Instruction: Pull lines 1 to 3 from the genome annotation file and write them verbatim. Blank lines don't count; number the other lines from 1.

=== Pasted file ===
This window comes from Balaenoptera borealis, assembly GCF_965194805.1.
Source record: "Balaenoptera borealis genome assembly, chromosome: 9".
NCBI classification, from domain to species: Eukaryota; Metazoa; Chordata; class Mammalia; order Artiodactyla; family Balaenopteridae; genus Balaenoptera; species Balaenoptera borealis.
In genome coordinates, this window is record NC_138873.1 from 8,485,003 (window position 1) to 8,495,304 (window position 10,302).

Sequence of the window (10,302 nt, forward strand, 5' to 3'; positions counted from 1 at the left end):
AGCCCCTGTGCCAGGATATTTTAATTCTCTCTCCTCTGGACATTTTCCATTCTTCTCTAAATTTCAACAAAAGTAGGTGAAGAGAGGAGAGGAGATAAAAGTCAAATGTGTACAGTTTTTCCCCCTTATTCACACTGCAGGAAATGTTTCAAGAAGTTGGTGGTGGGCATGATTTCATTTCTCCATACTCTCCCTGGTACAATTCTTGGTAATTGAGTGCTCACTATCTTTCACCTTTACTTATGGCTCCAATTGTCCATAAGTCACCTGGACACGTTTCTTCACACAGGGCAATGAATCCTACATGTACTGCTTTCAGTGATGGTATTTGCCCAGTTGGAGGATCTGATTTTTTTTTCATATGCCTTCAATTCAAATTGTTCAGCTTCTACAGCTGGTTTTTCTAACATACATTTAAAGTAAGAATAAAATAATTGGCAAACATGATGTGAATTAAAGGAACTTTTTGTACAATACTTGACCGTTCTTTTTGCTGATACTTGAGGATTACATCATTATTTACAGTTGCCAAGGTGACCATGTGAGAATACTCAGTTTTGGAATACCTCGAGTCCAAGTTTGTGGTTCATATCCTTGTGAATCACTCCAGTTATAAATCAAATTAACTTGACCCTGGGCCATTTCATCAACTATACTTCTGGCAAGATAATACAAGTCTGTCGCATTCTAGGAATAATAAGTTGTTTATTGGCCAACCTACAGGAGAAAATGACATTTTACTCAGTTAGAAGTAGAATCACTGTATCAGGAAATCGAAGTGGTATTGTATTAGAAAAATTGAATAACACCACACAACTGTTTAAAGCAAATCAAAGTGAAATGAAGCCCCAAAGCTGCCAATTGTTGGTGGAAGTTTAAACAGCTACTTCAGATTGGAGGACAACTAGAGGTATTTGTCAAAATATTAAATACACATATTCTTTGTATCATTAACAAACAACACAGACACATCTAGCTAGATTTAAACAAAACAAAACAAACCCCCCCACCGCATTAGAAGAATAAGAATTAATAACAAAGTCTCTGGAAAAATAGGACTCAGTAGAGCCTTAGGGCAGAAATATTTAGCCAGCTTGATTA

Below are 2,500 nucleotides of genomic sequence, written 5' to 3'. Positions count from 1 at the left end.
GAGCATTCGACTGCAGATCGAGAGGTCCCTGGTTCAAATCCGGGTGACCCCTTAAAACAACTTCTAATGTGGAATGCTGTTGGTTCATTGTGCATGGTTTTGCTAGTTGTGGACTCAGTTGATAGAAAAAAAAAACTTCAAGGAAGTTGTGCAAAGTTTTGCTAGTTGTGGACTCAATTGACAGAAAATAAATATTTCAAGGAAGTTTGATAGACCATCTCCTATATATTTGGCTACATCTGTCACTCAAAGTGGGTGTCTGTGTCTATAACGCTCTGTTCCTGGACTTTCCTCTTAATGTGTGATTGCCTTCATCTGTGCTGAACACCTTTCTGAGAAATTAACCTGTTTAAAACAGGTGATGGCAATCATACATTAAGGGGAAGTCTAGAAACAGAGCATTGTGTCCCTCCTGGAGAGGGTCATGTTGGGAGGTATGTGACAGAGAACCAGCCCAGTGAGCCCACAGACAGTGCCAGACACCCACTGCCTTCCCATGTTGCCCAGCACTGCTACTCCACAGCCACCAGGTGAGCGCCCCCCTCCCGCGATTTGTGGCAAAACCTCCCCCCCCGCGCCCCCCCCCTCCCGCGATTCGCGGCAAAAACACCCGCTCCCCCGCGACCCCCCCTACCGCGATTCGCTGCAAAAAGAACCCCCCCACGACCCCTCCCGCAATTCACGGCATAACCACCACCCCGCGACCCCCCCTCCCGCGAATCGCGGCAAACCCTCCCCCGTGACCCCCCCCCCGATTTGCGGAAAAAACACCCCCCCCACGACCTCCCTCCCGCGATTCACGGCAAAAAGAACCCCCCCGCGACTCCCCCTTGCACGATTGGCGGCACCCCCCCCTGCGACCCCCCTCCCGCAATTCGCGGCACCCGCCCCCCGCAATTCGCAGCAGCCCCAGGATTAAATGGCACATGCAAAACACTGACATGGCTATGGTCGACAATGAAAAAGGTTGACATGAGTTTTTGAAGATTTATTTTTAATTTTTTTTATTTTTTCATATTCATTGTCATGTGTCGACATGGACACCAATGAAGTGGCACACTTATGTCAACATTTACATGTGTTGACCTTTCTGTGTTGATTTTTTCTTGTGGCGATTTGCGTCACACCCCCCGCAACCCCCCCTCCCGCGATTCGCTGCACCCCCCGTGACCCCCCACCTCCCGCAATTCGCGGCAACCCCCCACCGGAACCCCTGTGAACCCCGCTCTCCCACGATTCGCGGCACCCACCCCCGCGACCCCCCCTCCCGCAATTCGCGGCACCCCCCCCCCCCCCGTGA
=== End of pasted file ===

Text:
This window comes from Balaenoptera borealis, assembly GCF_965194805.1.
Source record: "Balaenoptera borealis genome assembly, chromosome: 9".
NCBI classification, from domain to species: Eukaryota; Metazoa; Chordata; class Mammalia; order Artiodactyla; family Balaenopteridae; genus Balaenoptera; species Balaenoptera borealis.